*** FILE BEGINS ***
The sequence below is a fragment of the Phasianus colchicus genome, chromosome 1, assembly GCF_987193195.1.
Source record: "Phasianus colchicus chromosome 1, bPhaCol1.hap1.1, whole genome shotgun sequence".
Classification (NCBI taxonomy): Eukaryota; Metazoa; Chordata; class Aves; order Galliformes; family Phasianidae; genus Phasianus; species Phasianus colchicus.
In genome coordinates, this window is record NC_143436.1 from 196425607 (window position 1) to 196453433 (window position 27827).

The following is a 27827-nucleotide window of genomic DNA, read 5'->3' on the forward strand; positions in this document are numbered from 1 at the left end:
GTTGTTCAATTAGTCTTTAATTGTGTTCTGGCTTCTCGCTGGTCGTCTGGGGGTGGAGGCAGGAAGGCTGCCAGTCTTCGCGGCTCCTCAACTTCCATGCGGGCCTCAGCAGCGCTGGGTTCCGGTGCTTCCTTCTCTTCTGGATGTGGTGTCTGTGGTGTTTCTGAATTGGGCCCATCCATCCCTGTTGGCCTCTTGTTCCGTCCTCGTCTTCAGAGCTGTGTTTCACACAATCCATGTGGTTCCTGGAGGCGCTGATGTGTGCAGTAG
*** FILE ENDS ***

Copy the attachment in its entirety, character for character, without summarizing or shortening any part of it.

The sequence below is a fragment of the Phasianus colchicus genome, chromosome 1, assembly GCF_987193195.1.
Source record: "Phasianus colchicus chromosome 1, bPhaCol1.hap1.1, whole genome shotgun sequence".
Classification (NCBI taxonomy): Eukaryota; Metazoa; Chordata; class Aves; order Galliformes; family Phasianidae; genus Phasianus; species Phasianus colchicus.
In genome coordinates, this window is record NC_143436.1 from 196425607 (window position 1) to 196453433 (window position 27827).

The following is a 27827-nucleotide window of genomic DNA, read 5'->3' on the forward strand; positions in this document are numbered from 1 at the left end:
GTTGTTCAATTAGTCTTTAATTGTGTTCTGGCTTCTCGCTGGTCGTCTGGGGGTGGAGGCAGGAAGGCTGCCAGTCTTCGCGGCTCCTCAACTTCCATGCGGGCCTCAGCAGCGCTGGGTTCCGGTGCTTCCTTCTCTTCTGGATGTGGTGTCTGTGGTGTTTCTGAATTGGGCCCATCCATCCCTGTTGGCCTCTTGTTCCGTCCTCGTCTTCAGAGCTGTGTTTCACACAATCCATGTGGTTCCTGGAGGCGCTGATGTGTGCAGTAG